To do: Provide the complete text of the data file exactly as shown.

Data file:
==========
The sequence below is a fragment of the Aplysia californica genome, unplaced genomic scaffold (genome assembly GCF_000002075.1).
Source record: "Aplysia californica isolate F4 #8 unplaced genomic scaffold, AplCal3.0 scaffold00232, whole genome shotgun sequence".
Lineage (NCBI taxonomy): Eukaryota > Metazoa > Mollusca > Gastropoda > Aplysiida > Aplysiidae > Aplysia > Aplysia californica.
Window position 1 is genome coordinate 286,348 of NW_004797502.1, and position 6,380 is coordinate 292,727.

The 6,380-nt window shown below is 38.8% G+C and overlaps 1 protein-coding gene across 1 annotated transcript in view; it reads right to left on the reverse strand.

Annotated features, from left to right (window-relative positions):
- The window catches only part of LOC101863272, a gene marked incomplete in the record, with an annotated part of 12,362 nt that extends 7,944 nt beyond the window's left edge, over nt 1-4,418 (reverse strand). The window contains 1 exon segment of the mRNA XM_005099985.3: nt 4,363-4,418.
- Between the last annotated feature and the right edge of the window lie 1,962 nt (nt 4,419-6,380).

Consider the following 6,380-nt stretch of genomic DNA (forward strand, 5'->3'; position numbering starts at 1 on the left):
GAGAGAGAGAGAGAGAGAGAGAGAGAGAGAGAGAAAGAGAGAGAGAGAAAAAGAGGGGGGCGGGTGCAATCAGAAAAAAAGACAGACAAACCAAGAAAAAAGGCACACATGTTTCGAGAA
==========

The sequence below is a fragment of the Aplysia californica genome, unplaced genomic scaffold (genome assembly GCF_000002075.1).
Source record: "Aplysia californica isolate F4 #8 unplaced genomic scaffold, AplCal3.0 scaffold00232, whole genome shotgun sequence".
Lineage (NCBI taxonomy): Eukaryota > Metazoa > Mollusca > Gastropoda > Aplysiida > Aplysiidae > Aplysia > Aplysia californica.
Window position 1 is genome coordinate 286,348 of NW_004797502.1, and position 6,380 is coordinate 292,727.

The 6,380-nt window shown below is 38.8% G+C and overlaps 1 protein-coding gene across 1 annotated transcript in view; it reads right to left on the reverse strand.

Annotated features, from left to right (window-relative positions):
- The window catches only part of LOC101863272, a gene marked incomplete in the record, with an annotated part of 12,362 nt that extends 7,944 nt beyond the window's left edge, over nt 1-4,418 (reverse strand). The window contains 1 exon segment of the mRNA XM_005099985.3: nt 4,363-4,418.
- Between the last annotated feature and the right edge of the window lie 1,962 nt (nt 4,419-6,380).

Consider the following 6,380-nt stretch of genomic DNA (forward strand, 5'->3'; position numbering starts at 1 on the left):
GAGAGAGAGAGAGAGAGAGAGAGAGAGAGAGAGAAAGAGAGAGAGAGAAAAAGAGGGGGGCGGGTGCAATCAGAAAAAAAGACAGACAAACCAAGAAAAAAGGCACACATGTTTCGAGAA